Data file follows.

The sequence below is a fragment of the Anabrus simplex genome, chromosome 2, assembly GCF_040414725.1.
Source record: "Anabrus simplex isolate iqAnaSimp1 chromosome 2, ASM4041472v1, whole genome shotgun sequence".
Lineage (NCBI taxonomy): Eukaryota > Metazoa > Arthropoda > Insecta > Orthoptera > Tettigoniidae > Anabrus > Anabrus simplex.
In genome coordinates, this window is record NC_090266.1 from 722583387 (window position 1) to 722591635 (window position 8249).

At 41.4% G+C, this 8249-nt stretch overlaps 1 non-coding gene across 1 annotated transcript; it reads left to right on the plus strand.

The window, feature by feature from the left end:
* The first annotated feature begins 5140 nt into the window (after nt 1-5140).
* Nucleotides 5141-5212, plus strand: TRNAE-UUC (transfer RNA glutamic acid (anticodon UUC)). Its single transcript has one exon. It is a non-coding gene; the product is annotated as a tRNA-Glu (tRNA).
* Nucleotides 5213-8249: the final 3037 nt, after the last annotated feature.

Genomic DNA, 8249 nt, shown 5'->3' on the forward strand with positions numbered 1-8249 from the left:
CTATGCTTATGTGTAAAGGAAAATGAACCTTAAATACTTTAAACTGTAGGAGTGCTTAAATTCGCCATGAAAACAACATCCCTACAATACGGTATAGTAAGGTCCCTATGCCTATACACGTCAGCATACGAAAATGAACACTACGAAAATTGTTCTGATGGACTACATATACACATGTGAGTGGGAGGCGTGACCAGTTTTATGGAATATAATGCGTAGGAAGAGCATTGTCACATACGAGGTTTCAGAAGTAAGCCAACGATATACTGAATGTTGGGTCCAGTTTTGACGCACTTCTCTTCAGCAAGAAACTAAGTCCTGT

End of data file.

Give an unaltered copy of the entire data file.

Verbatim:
The sequence below is a fragment of the Anabrus simplex genome, chromosome 2, assembly GCF_040414725.1.
Source record: "Anabrus simplex isolate iqAnaSimp1 chromosome 2, ASM4041472v1, whole genome shotgun sequence".
Lineage (NCBI taxonomy): Eukaryota > Metazoa > Arthropoda > Insecta > Orthoptera > Tettigoniidae > Anabrus > Anabrus simplex.
In genome coordinates, this window is record NC_090266.1 from 722583387 (window position 1) to 722591635 (window position 8249).

At 41.4% G+C, this 8249-nt stretch overlaps 1 non-coding gene across 1 annotated transcript; it reads left to right on the plus strand.

The window, feature by feature from the left end:
* The first annotated feature begins 5140 nt into the window (after nt 1-5140).
* Nucleotides 5141-5212, plus strand: TRNAE-UUC (transfer RNA glutamic acid (anticodon UUC)). Its single transcript has one exon. It is a non-coding gene; the product is annotated as a tRNA-Glu (tRNA).
* Nucleotides 5213-8249: the final 3037 nt, after the last annotated feature.

Genomic DNA, 8249 nt, shown 5'->3' on the forward strand with positions numbered 1-8249 from the left:
CTATGCTTATGTGTAAAGGAAAATGAACCTTAAATACTTTAAACTGTAGGAGTGCTTAAATTCGCCATGAAAACAACATCCCTACAATACGGTATAGTAAGGTCCCTATGCCTATACACGTCAGCATACGAAAATGAACACTACGAAAATTGTTCTGATGGACTACATATACACATGTGAGTGGGAGGCGTGACCAGTTTTATGGAATATAATGCGTAGGAAGAGCATTGTCACATACGAGGTTTCAGAAGTAAGCCAACGATATACTGAATGTTGGGTCCAGTTTTGACGCACTTCTCTTCAGCAAGAAACTAAGTCCTGT